Braydon Coburn, D

After starting the year with the Thrashers for nine games, Coburn is in Chicago to continue his development.

“[The Thrashers] want me to just keep working on my game and get some confidence playing down here in Chicago, getting lots of ice time,” he said.

Coburn is getting plenty of ice time, pairing mostly with Popovic, and playing both the power play and penalty kill. Though disappointed not to stick with the Thrashers, he has five points in 12 games since his reassignment on Oct. 26, which is a significant improvement offensively from his two points in 21 games with the Wolves last season after his junior season ended.

He has been involved on the physical side of things, with 33 penalty minutes in his 12 games. This past weekend he was involved in a fight with Calgary’s Brandon Prust, and while it was not something he started, or necessarily wanted much part in, the very strong 20-year-old held his own.

Coburn is +3, but does still need to work on his defensive coverage even at this level. He sometimes makes errors in taking the wrong man, and commits dangerous giveaways. This is the only area that lacks for the 6’5 smooth-skating defenseman. As soon as his coverage improves, he will be back in Atlanta, but it might take until the end of the year for that to happen.

Brian Sipotz, D

In training camp, Sipotz was determined to have another good year, and he’s accomplishing just that. The 24-year-old sophomore leads the Wolves with a +7 rating, and has been plus or even in 16 of 17 contests. Still not known for his offense, he seems to score when it matters, notching his lone goal as the game-winner goal against Hamilton on Nov. 23.

While his defense is very effective, Sipotz hasn’t been able to add that chippy element to his game that he talked about during training camp.

“No, not quite yet. I haven’t been able to as much I want to. Hopefully, once everyone gets going here, it will be easier for me to do that.”

Inseparable from partner Tim Wedderburn last season, Sipotz has had to play with other partners this year. He said he’s managing OK without him.

“Yeah (laughing), I wrote his number on my shoulder pads so he’s still out there with me. But even if we’re not playing together, if he’s playing forward, we end up out there at the same time.”

Karl Stewart, LW

Stewart is one of the most physical Wolves, hitting at nearly every opportunity. He’s a fixture on the penalty kill and co-leads the team in shorthanded goals with two. He brings energy to the team.

Stewart has a total of five goals and two assists in 16 games and is +3. Recently he has been more effective in drawing penalties without taking them himself, though he does have 40 minutes himself.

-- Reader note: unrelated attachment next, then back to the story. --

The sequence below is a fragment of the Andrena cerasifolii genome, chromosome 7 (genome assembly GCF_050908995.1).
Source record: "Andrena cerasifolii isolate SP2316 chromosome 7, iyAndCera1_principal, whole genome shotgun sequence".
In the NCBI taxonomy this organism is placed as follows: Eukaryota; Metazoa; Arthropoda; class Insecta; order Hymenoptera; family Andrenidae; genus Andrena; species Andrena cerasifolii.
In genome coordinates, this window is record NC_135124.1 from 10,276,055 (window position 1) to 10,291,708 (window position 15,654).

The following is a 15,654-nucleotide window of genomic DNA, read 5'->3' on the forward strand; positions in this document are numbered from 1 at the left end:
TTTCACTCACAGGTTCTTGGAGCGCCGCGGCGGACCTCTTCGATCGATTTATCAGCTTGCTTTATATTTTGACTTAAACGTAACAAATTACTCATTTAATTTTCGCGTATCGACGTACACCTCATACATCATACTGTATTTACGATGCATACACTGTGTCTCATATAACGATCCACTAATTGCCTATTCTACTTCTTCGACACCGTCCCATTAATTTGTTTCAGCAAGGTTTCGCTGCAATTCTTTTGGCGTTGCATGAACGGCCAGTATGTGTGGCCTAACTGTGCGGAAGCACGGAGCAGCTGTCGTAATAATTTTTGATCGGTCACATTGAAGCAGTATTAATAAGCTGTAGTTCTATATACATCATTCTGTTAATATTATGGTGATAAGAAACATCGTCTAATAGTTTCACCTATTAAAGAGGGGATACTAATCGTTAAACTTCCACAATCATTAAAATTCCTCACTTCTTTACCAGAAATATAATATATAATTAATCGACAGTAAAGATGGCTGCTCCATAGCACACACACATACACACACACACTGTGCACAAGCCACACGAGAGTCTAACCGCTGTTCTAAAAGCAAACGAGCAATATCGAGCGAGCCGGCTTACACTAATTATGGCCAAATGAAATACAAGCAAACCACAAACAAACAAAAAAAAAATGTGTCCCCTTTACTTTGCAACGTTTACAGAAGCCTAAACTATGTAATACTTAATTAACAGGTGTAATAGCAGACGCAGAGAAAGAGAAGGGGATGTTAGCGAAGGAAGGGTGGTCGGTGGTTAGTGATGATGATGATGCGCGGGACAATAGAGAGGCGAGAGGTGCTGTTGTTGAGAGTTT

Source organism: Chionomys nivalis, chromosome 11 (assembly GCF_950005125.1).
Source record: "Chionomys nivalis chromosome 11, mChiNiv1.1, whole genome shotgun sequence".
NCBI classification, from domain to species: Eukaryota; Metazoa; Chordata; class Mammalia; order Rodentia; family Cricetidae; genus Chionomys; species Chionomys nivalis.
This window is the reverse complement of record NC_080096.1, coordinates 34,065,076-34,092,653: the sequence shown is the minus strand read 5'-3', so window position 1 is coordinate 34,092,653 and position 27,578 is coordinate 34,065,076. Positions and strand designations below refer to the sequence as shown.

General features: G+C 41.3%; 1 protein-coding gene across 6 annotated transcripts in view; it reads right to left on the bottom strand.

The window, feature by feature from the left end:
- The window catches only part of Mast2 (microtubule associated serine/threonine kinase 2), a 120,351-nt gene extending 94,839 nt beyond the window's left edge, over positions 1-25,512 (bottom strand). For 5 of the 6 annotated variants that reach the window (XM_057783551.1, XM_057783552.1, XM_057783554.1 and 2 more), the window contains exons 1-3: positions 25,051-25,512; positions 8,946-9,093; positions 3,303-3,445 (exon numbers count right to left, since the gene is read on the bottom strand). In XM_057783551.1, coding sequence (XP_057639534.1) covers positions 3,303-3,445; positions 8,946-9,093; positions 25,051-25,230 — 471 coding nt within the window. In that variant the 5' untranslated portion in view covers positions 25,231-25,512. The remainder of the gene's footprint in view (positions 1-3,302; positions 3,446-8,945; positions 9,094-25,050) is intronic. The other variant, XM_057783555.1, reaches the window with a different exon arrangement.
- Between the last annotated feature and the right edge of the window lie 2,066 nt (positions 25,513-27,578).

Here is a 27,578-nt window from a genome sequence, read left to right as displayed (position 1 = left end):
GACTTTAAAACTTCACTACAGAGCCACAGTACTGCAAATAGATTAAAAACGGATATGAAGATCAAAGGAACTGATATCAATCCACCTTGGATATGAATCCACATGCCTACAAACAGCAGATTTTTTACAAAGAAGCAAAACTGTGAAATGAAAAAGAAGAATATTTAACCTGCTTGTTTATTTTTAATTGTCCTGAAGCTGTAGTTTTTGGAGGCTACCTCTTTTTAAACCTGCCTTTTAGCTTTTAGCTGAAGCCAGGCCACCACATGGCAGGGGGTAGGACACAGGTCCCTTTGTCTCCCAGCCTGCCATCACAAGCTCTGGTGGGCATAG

With Scott Barney and Derek MacKenzie currently injured, if Atlanta needs a forward, it would likely be either Stewart or Ramzi Abid coming up.

Colin Stuart, LW

The most positive thing to say about Stuart is that he plays well on the penalty kill. But at even strength Stuart is just one tick off the team worst –4 rating, at -3. Offensively he has just three assists in 19 games. He also has 26 penalty minutes, but most consist of obstruction-type offenses, the kind that professional hockey leagues are trying to eliminate. Stuart must learn to use his stick only on the puck, not other players. He certainly does have the speed and size to defend effectively without resorting to such measures. It’s simply a bad habit that needs to be broken.

The 23-year-old protects the puck well and can turn on a dime. A defensive forward who is not offensively gifted, Stuart will need to improve his grit along with his defense to make it to the next level. But right now there is not much positive to say about his season or his progress, as he struggles along with the team. His frustration, along with Coburn’s, is evident.

Stuart is among five Wolves to play in all 19 games. The long schedule could still be an issue for him this season, having come from a college program and playing only 44 total games as a rookie in 2004-05.

Stephen Baby, RW

Baby had not played since Nov. 4, a coach’s decision. When he did return on Dec. 3, he played a very good game. He was very physical and even scored a goal, his first point of the season, by doing what most on the team are not doing –- simply shooting the puck. He added an assist later in the game, to make two points in 11 games. Having scored 14 goals as a rookie in 2003-04, the 25-year-old is capable of much more.